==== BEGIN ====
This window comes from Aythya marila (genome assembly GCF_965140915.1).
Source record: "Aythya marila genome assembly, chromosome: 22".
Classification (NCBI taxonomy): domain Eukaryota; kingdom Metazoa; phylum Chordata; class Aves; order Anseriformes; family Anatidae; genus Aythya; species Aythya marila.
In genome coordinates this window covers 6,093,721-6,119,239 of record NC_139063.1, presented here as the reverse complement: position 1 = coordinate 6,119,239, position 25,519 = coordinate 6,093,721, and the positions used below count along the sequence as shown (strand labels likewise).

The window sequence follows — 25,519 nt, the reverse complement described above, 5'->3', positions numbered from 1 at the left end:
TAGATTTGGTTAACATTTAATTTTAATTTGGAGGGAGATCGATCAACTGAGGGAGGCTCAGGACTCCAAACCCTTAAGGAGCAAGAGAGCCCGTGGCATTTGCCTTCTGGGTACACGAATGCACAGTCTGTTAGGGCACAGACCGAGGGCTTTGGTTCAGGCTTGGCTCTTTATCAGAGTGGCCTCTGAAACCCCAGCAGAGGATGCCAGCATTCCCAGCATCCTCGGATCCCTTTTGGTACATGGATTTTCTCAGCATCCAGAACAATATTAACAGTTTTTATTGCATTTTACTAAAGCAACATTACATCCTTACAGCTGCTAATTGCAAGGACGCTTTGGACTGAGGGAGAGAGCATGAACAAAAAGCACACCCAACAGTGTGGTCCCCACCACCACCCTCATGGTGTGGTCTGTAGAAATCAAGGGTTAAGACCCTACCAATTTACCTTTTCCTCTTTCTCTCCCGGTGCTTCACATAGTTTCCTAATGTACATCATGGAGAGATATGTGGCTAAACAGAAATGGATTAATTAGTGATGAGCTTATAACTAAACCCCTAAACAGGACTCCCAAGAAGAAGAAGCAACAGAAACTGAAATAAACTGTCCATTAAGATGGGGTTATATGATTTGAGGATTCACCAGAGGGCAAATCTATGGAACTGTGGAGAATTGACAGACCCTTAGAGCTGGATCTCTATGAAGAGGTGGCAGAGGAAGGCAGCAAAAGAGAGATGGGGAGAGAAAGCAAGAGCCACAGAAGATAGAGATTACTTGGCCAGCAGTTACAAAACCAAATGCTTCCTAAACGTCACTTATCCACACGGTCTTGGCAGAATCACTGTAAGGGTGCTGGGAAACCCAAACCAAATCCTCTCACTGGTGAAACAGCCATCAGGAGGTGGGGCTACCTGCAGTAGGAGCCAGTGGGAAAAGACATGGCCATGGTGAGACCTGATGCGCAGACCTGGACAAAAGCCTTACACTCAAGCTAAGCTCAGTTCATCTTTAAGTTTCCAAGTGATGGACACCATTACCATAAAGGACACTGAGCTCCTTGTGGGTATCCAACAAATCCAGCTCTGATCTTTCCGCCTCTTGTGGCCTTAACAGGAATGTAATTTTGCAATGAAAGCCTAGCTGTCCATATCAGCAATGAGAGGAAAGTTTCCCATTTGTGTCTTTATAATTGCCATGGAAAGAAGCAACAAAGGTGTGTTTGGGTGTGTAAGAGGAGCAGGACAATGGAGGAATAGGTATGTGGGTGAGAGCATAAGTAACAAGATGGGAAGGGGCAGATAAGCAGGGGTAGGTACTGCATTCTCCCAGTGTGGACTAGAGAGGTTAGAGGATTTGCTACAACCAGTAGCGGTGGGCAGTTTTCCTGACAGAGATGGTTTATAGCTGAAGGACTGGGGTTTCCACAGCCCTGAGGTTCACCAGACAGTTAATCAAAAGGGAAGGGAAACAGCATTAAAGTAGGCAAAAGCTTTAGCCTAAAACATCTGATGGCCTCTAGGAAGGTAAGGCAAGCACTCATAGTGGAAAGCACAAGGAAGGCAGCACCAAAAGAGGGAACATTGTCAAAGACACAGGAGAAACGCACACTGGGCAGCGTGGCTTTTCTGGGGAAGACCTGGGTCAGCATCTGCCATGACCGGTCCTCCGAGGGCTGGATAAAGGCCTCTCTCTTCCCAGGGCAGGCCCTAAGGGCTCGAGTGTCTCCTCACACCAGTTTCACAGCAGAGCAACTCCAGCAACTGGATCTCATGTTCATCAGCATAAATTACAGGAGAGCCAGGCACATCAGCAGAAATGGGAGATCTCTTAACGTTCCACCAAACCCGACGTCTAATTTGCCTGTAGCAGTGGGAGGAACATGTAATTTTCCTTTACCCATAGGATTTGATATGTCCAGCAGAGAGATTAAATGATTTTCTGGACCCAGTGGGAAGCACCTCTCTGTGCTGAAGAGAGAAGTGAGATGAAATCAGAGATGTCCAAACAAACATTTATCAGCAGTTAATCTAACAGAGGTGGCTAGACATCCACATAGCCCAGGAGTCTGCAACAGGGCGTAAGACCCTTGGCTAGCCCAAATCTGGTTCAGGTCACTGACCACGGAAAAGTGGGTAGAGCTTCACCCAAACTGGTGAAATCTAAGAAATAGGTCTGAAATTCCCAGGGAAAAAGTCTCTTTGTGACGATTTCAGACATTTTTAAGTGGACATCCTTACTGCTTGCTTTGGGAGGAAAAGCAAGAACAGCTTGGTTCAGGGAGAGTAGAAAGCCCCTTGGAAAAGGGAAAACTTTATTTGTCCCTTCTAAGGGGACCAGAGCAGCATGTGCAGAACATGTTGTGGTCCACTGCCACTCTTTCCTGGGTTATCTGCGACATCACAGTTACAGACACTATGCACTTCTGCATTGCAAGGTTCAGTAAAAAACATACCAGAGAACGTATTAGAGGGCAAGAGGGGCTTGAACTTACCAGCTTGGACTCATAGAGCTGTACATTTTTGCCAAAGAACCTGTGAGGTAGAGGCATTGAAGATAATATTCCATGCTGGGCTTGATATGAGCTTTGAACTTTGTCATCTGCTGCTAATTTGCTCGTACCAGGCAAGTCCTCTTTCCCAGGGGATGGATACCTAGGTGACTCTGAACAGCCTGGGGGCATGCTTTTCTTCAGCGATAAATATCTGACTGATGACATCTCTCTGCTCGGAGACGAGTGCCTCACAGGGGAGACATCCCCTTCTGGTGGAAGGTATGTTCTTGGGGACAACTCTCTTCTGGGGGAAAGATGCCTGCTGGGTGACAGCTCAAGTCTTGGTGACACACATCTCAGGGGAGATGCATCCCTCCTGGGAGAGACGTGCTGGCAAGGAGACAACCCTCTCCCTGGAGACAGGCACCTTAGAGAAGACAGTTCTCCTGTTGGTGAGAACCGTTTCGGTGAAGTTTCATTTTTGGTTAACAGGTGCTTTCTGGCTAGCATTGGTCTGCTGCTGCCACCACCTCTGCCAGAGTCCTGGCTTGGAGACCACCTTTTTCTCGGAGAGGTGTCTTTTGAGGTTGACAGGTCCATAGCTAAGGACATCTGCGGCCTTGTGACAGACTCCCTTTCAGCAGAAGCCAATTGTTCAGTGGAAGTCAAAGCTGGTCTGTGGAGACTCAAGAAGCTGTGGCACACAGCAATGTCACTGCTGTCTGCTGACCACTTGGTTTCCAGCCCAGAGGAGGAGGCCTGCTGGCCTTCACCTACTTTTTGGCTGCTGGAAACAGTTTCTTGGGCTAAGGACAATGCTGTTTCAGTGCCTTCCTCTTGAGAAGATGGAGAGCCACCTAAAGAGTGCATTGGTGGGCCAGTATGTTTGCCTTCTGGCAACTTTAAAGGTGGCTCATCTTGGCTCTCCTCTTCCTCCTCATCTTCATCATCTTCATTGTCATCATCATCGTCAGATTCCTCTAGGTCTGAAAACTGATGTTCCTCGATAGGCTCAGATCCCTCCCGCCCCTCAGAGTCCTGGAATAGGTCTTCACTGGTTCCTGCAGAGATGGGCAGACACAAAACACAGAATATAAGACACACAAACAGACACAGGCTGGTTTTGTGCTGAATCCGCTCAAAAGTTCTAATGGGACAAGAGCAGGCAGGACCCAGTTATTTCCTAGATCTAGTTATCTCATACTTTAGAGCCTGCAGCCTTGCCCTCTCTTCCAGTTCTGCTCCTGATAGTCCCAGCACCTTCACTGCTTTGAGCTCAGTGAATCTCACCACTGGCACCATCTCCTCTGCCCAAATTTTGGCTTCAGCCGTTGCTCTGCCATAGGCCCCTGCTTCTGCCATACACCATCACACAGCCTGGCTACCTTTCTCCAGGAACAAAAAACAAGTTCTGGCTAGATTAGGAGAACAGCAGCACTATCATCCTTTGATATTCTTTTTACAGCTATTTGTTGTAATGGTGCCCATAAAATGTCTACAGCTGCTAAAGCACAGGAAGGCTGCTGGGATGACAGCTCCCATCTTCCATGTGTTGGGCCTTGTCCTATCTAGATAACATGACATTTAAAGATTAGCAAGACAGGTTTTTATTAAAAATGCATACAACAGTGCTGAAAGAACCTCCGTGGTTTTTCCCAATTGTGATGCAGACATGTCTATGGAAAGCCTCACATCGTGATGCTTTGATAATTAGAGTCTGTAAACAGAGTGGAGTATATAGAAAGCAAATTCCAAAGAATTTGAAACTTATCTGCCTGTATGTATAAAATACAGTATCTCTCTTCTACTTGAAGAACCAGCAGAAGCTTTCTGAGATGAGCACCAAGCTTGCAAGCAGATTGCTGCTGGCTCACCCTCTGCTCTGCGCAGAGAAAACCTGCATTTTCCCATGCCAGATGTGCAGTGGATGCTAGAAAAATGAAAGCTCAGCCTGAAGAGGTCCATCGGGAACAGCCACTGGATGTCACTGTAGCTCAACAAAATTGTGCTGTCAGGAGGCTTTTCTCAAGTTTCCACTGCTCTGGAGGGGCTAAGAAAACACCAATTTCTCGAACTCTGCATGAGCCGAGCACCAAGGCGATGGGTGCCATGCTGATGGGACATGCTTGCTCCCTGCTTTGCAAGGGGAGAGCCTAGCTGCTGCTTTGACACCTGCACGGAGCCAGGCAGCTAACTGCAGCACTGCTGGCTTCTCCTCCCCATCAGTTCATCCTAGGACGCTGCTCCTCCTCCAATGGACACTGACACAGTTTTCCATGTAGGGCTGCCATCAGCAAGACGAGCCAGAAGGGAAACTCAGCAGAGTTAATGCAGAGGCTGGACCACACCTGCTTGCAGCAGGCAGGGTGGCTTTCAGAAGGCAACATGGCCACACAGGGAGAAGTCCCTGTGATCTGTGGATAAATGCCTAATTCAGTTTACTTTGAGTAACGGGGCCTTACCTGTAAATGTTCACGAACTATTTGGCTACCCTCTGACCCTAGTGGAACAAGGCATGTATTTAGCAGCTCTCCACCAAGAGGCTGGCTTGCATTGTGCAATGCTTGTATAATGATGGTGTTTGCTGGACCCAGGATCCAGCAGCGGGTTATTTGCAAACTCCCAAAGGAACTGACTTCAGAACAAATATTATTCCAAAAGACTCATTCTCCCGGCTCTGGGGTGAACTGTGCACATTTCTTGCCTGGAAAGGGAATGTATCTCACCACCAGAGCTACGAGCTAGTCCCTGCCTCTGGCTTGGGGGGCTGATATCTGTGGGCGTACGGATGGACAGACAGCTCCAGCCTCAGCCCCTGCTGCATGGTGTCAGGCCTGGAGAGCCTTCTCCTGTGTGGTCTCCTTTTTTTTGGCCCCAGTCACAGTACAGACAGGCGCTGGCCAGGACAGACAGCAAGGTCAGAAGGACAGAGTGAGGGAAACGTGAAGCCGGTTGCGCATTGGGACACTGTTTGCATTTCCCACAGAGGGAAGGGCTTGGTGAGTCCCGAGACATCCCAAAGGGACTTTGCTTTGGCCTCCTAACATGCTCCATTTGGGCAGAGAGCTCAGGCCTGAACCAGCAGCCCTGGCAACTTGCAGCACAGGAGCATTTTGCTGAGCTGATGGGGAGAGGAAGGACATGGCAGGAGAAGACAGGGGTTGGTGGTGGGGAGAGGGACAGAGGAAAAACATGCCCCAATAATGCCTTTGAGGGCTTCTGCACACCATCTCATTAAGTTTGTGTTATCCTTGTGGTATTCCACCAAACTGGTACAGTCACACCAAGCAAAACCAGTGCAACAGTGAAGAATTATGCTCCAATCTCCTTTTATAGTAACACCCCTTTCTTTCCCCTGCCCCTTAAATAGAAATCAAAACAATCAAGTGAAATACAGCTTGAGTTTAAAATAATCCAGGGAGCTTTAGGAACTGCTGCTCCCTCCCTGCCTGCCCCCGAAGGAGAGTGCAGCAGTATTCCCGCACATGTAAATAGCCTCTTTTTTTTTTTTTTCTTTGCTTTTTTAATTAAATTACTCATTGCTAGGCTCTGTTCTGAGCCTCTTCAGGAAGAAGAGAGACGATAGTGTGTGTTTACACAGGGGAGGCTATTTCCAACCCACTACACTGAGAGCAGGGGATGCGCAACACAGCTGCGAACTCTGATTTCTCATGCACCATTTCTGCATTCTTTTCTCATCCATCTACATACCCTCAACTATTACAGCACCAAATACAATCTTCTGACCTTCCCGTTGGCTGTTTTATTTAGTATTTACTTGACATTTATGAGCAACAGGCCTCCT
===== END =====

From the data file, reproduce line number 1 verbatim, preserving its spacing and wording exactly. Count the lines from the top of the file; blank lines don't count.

This window comes from Aythya marila (genome assembly GCF_965140915.1).